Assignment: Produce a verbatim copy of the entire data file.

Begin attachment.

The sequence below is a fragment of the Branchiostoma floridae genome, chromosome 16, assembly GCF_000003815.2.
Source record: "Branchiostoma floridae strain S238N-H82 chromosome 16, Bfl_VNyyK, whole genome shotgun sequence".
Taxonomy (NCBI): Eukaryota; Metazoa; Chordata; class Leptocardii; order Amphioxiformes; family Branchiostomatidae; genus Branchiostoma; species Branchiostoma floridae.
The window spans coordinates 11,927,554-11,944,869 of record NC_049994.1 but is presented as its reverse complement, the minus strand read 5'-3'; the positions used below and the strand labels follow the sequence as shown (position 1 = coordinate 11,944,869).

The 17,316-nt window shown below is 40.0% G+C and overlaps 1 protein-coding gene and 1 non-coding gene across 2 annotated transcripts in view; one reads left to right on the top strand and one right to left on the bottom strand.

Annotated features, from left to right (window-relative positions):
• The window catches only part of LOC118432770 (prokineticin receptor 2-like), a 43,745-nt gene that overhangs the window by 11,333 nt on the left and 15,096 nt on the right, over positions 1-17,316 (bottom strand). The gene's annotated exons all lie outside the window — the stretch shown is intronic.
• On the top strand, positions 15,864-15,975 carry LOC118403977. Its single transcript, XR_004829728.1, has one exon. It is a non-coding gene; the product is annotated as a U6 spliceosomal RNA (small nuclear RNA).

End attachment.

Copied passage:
The sequence below is a fragment of the Branchiostoma floridae genome, chromosome 16, assembly GCF_000003815.2.
Source record: "Branchiostoma floridae strain S238N-H82 chromosome 16, Bfl_VNyyK, whole genome shotgun sequence".
Taxonomy (NCBI): Eukaryota; Metazoa; Chordata; class Leptocardii; order Amphioxiformes; family Branchiostomatidae; genus Branchiostoma; species Branchiostoma floridae.
The window spans coordinates 11,927,554-11,944,869 of record NC_049994.1 but is presented as its reverse complement, the minus strand read 5'-3'; the positions used below and the strand labels follow the sequence as shown (position 1 = coordinate 11,944,869).

The 17,316-nt window shown below is 40.0% G+C and overlaps 1 protein-coding gene and 1 non-coding gene across 2 annotated transcripts in view; one reads left to right on the top strand and one right to left on the bottom strand.

Annotated features, from left to right (window-relative positions):
• The window catches only part of LOC118432770 (prokineticin receptor 2-like), a 43,745-nt gene that overhangs the window by 11,333 nt on the left and 15,096 nt on the right, over positions 1-17,316 (bottom strand). The gene's annotated exons all lie outside the window — the stretch shown is intronic.
• On the top strand, positions 15,864-15,975 carry LOC118403977. Its single transcript, XR_004829728.1, has one exon. It is a non-coding gene; the product is annotated as a U6 spliceosomal RNA (small nuclear RNA).